The World's Greatest Detective Is Back
Batman: Arkham Asylum was nothing short of a gaming tour-de-force. It had fantastically simple, yet deep combat, a story that kept everyone hooked, and it was bursting at the seams with extra content. Rocksteady had quite a task ahead of them, if they hoped ever hoped to surpass the original game, but they have. Batman: Arkham City is everything that its predecessor was and more. The combat remains fantastic, while still adding a few more wrinkles of depth and enjoyment and the story is one of the most interesting told in a while. Oh, and there is plenty of extra content.
You begin in Arkham City with almost no exposition, no idea of how this became to be, how long it has been since Batman shut down Joker's uprising, or who the hell would approve of Arkham City. These questions linger for a while, but they are all explained soon enough, and by that time, Rocksteady's writers have driven their hooks into you, and it is impossible to put it down. The story takes some dark and unexpected turns at times, and it also has one of the most memorable endings in a long time. Much like its predecessor, there are oodles and oodles of classic Batman villains, all with a unique and mature twist on them. Much of them are featured in sidequests, while the major ones--Joker, The Penguin, and Dr. Strange-- all play a key role in the story. For comic book fans, it must feel somewhat like fan service, but for people like me, who have not read a comic book in a long time (or ever), it might feel confusing. Luckily, the character bio page returns, which is a handy way of learning more about each villain or character that makes an appearance. Speaking of sidequests, there are only a few in number, but what it lacks in quantity, it makes up for in quality. Some of the sidequests will take you far longer than it would be to complete the main storyline alone, while some are fairly short. The interface, namely the map and compass, are slickly designed and make it easy to keep you focused and aware.
During all of the shenanigans during your time in Arkham City, Batman will be doing a lot of fighting. The combat remains mostly the same as it was during Arkham Asylum, but it has added a few new elements and features that manage to keep it exciting the entirety of the experience. For example, there are plenty of new gadgets for you to tinker with, inside and outside of the combat, and it is also easier to use them inside combat. They serve plenty of uses in combat, such as the grappling hook's ability to snag enemies guns right out of their hands. There are also a few new enemies that require specific methods to take down, and when you mix them all together, it can become quite a challenge to take them all down in an efficient manner.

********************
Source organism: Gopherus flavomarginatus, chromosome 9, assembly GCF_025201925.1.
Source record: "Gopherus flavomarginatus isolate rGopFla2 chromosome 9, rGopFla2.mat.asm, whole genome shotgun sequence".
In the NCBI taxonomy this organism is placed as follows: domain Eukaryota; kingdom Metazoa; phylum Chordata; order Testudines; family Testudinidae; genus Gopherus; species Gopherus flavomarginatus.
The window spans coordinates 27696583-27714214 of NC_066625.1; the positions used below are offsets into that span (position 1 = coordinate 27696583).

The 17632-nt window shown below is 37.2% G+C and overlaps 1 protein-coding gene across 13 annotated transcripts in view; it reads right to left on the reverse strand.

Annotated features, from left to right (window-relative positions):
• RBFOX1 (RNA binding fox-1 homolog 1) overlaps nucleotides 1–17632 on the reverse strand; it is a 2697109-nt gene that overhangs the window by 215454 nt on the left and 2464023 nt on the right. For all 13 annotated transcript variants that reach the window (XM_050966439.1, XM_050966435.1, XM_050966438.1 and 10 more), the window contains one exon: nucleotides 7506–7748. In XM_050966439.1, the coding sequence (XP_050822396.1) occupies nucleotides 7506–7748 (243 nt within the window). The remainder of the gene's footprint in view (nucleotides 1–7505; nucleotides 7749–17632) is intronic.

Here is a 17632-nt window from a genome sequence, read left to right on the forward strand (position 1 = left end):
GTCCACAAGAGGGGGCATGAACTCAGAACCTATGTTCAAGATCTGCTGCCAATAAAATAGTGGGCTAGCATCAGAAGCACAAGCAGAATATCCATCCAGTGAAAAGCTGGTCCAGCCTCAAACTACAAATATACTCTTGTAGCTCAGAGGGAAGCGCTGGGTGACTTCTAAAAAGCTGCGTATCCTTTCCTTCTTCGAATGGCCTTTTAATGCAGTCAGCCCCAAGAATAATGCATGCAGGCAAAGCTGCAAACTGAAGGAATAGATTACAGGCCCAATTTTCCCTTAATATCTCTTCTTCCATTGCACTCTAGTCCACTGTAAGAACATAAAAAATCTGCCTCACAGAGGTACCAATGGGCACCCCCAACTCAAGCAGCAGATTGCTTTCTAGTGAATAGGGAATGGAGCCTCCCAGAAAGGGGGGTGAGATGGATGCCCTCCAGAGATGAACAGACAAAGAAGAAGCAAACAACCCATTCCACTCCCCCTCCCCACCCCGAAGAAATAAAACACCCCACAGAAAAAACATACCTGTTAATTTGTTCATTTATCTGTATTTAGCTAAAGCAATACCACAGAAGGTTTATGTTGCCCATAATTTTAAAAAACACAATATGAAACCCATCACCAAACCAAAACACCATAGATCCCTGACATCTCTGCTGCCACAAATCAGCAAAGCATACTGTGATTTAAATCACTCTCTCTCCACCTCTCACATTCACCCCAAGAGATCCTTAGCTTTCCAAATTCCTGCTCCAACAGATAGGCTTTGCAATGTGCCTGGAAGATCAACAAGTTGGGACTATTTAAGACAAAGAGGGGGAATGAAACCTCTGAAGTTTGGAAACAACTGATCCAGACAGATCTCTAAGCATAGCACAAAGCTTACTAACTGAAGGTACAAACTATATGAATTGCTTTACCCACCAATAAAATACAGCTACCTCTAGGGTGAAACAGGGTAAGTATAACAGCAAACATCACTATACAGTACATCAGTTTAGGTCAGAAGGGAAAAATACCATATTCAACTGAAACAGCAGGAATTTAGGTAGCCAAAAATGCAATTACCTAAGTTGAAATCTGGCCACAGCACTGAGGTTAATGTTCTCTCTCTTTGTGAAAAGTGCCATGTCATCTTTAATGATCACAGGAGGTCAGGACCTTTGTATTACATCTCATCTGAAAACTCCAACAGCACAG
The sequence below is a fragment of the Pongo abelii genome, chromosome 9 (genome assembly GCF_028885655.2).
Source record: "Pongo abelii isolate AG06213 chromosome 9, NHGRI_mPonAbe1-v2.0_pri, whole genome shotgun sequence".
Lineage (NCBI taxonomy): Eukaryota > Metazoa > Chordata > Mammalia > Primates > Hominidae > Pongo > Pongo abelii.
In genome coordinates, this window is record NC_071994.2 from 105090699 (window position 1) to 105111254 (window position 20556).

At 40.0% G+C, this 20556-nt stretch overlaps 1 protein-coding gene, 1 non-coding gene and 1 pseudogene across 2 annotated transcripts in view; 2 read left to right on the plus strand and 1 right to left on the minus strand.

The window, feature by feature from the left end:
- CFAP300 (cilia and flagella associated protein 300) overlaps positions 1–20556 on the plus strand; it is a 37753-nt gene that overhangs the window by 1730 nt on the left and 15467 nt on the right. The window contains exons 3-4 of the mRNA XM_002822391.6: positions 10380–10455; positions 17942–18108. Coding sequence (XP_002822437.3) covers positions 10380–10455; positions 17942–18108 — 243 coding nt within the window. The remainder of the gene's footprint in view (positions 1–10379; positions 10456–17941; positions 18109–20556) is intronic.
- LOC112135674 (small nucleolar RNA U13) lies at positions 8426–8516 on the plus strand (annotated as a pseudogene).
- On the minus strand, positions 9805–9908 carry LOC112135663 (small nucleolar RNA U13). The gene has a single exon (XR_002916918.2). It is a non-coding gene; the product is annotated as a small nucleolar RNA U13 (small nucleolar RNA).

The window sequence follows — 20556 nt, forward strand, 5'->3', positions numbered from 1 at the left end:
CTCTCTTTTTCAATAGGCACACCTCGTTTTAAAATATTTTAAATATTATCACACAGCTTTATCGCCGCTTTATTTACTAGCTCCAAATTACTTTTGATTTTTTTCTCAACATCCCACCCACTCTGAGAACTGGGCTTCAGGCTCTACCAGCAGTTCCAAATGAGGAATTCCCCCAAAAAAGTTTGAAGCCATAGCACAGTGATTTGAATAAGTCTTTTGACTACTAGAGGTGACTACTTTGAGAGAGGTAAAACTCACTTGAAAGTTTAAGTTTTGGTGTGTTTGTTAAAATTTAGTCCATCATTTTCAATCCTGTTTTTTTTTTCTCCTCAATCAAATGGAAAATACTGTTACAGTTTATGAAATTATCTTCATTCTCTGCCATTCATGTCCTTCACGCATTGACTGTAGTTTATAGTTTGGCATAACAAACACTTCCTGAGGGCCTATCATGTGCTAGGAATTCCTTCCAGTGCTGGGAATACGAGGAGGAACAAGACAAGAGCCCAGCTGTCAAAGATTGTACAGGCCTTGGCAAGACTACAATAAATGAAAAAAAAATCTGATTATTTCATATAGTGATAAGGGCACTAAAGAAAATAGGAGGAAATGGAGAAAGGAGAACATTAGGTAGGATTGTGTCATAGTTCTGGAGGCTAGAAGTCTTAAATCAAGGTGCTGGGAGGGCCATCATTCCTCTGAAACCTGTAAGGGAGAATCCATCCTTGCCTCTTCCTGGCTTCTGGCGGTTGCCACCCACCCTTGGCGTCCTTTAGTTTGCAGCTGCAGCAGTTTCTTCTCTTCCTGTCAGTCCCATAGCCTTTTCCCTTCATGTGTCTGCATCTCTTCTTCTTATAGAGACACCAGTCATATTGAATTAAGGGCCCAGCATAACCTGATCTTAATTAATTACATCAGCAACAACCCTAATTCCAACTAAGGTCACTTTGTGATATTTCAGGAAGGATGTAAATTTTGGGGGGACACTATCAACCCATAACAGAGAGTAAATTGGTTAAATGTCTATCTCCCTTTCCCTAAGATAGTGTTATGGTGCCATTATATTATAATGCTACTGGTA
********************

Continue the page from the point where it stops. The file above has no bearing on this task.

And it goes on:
In addition to the combat, Batman can also glide around the city with ease. I don't know about Batman himself, but I found this to be exhilarating. With the right upgrades, you fly from rooftop to rooftop with your handy grapnel tool, dive bomb to the surface of the water, pull up and glide kick one of Joker's thugs. As much fun as this is, there isn't much to do outside of the main story, sidequests, and The Riddler's Challenge. Because of this, it is hard calling Batman: Arkham City an open-world game, even though you can go almost anywhere you want to. Luckily, the sidequests and The Riddler's Challenge give you plenty of reasons to zip your way across the city, if you choose to do so. The Riddler's Challenge returns, and in full force. There are over 400 challenges to complete, some riddles, some trophies, and others are more repetitive actions that need to be completed. Only the most die-hard completionists will attempt these, but I probably never will even think about it.
There are only a few options left to do outside of the main story mode, but they all serve a distinct purpose for fans. The New Game Plus mode turns off the counter icons above your enemies heads and toughens enemy placement. The other modes are in the form of challenge rooms or challenge campaigns. Challenge rooms function basically the same as they did before, but the campaigns are a series of three rooms in succession. You can create your own campaigns if you like or play through the pre-made campaigns.
Much has been said about the other playable character, Catwoman, and the way she is being used as an online pass, but I am not here to speak on that particular subject. However, Catwoman is featured in the game in four chapters, where you can collect Catwoman specific Riddler Trophies or just flat out complete her objective. She plays nearly identically to Batman, however, her animations and her traversal mechanic help justify her as a playable character.
Rounding out the package, the graphics and sound are both stellar. The voice acting is just as superb as it was in Arkham Asylum, with Mark Hamil still creeping the fuck out of me as the Joker. However great the graphics usually look, this is an Unreal Engine 3 game, so there are some cases of distracting texture-pop in.
Rocksteady did what they do best, make kick-ass Batman games. Simply put, if you liked Batman: Arkham Asylum, you will love Arkham City. It really isn't that different than the original, but it adds enough depth to make the gameplay feel just as exciting as when you first played Arkham Asylum and the story itself is worth experiencing. If you love Batman, play this game. If you love games, you need to play this game.